So here I am, all this time later, and this story is still with me. I realized I had to start it from scratch, and was really thrown when it meant having to completely jettison my nice, neat, symmetrical structure. It was like banging my head against a wall to come up with a new beginning, and on top of that, I had come to the conclusion that it might be worth pursuing getting this novel published, so I had to come up with a way to not only write it with pretty words but in such a way that a reader is (hopefully) intrigued and wants to keep reading. And then one day at work I was in a meeting that had nothing to do with anything (I’m sure such things only happen in my office), so I started thinking about my story, and WHAM it kind of just came to me, and I started jotting down ideas (I’m sure it looked like I was studiously taking notes). Then when I got home I sat down at the computer and started writing and I wrote until like midnight or one or something, and didn’t know how to end the shortish chapter, but darn if I wasn’t fairly pleased with what I wrote. A bit intriguing (hopefully!), a dash of subtle symbolism, establishment of all the siblings but primarily from Kari’s perspective (essentially — after years of writing something in the first person I am, weirdly enough, still struggling at times with third person), a bit of foreshadowing of what happens to these people. It still has a prologue (gone is the 10-year things though, this one starts a bit earlier), but the prologue doesn’t end with the eloping and the running away. That’s in chapter 1 now, and it’s not an elopement anymore, though the character is still moving out to move in with her boyfriend whom she’s going to marry soon. There’s actually still a “structure” — there has to be because so much time is covered. I’m kind of thinking about it the way Russian novels used to be published — part 1, part 2, etc.  So part 1 covers the main character running away, seeking freedom only to find it’s all an illusion as she winds up on the streets, part 2 has her life getting straightened out and meeting the man she’ll eventually marry, and part 3 has was initially the body, the reunion with her family, including her sister with cirrhosis (which isn’t necessarily as terminal as I thought it was when I was 14…maybe she won’t die after all, but I still think it’s a better story that way).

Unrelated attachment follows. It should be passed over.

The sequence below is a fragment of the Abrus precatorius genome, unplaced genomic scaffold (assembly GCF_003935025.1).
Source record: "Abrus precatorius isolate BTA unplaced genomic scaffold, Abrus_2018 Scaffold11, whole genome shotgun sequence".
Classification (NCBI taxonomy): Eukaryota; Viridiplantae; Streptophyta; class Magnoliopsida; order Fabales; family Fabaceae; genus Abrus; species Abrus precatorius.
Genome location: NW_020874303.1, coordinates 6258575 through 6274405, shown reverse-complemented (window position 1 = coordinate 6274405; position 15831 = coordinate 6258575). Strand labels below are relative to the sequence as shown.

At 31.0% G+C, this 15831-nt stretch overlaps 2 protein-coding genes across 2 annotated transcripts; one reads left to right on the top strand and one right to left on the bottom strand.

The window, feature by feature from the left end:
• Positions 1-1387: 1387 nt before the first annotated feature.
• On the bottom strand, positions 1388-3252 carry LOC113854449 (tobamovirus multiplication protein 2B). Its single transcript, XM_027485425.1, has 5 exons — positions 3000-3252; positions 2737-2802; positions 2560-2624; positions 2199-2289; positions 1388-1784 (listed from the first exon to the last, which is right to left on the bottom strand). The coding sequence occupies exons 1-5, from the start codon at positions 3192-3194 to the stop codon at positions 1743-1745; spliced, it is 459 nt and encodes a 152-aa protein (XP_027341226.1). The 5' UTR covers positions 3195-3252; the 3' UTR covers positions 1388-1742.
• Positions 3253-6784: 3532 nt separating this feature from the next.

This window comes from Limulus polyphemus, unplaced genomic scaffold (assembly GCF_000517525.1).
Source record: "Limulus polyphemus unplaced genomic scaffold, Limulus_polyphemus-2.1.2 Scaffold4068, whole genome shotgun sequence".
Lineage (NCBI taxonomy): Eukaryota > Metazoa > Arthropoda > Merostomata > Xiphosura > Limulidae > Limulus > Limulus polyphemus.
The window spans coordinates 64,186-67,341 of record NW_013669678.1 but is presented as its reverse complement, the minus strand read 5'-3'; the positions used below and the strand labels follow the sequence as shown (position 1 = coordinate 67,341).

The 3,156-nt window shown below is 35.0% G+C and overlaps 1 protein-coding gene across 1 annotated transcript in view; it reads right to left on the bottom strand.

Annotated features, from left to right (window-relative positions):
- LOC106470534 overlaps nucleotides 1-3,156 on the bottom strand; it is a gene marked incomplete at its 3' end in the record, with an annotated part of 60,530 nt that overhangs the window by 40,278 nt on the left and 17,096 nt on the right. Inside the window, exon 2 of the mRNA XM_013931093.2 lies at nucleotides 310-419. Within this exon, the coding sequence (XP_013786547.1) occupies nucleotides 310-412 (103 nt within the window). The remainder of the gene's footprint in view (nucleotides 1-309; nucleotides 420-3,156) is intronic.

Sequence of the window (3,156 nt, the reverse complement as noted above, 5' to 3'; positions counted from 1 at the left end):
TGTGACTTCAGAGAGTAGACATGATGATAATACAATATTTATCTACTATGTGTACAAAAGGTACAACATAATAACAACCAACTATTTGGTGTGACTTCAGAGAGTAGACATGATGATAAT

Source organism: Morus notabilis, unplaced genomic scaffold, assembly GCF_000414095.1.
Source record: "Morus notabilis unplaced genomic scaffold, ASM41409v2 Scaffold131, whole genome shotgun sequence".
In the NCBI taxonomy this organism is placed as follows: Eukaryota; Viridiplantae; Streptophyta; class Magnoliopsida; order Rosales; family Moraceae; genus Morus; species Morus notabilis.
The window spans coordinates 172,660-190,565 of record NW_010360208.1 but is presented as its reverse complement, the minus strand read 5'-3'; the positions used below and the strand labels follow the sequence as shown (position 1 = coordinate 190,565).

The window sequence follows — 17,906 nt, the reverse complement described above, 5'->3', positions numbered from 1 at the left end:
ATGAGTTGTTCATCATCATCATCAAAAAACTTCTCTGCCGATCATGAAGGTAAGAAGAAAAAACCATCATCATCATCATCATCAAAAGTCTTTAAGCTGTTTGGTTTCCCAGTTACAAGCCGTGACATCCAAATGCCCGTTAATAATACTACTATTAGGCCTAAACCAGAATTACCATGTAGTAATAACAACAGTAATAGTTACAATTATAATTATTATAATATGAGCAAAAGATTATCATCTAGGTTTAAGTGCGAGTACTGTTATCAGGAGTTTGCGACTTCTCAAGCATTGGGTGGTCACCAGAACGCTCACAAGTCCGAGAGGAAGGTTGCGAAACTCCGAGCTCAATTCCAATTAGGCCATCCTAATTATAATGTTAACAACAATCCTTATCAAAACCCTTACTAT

It’s really, really weird rereading what I wrote in high school. Scary that I’m ever happy with something I’ve wrote because, oh my, I think I was pretty happy with what I wrote then, too! And there is not much to be happy about. Gosh, it’s painful to read at times. Embarrassing. Some relationships are complex, but they’re complex in fairly predictable ways, and a lot of the characters have little depth. But on the other hand, just as I roll my eyes at something and think, “Well, that’s got to go!” I’ll often think, “Well, hold on…if I tweak that, that’s actually a good plot or character moment.”

When I wrote back then, there was no internet. So I just made stuff up and glossed over facts. The only real research I did was getting some medical books from a good friend’s mother, who was a nurse, and asking her some questions about cirrhosis. I can remember even then wishing so badly I could go to a hospital and sit down and talk with a doctor who specialized in such illnesses.